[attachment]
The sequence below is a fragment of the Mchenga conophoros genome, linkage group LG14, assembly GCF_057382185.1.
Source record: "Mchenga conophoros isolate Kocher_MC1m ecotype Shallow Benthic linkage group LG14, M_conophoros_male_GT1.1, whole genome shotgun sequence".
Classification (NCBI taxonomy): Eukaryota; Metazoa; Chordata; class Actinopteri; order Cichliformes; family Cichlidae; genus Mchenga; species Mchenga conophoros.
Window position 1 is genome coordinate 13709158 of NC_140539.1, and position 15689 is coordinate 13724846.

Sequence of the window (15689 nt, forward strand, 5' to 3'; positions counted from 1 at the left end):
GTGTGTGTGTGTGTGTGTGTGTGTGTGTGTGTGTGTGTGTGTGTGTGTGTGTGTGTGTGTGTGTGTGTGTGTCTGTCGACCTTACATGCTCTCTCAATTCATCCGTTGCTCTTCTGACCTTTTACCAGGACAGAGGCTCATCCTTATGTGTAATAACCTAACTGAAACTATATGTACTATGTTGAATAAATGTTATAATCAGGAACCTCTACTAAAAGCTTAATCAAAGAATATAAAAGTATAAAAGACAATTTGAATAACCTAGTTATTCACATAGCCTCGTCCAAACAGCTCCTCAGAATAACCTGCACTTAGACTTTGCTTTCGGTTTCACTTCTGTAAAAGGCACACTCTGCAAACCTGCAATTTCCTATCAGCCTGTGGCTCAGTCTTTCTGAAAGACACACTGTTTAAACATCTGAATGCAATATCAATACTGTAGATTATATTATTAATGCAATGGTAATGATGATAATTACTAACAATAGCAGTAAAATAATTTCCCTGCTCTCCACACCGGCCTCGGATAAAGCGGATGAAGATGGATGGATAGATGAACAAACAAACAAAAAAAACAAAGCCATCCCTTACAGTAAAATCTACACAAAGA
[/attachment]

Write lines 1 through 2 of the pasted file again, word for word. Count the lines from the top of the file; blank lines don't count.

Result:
The sequence below is a fragment of the Mchenga conophoros genome, linkage group LG14, assembly GCF_057382185.1.
Source record: "Mchenga conophoros isolate Kocher_MC1m ecotype Shallow Benthic linkage group LG14, M_conophoros_male_GT1.1, whole genome shotgun sequence".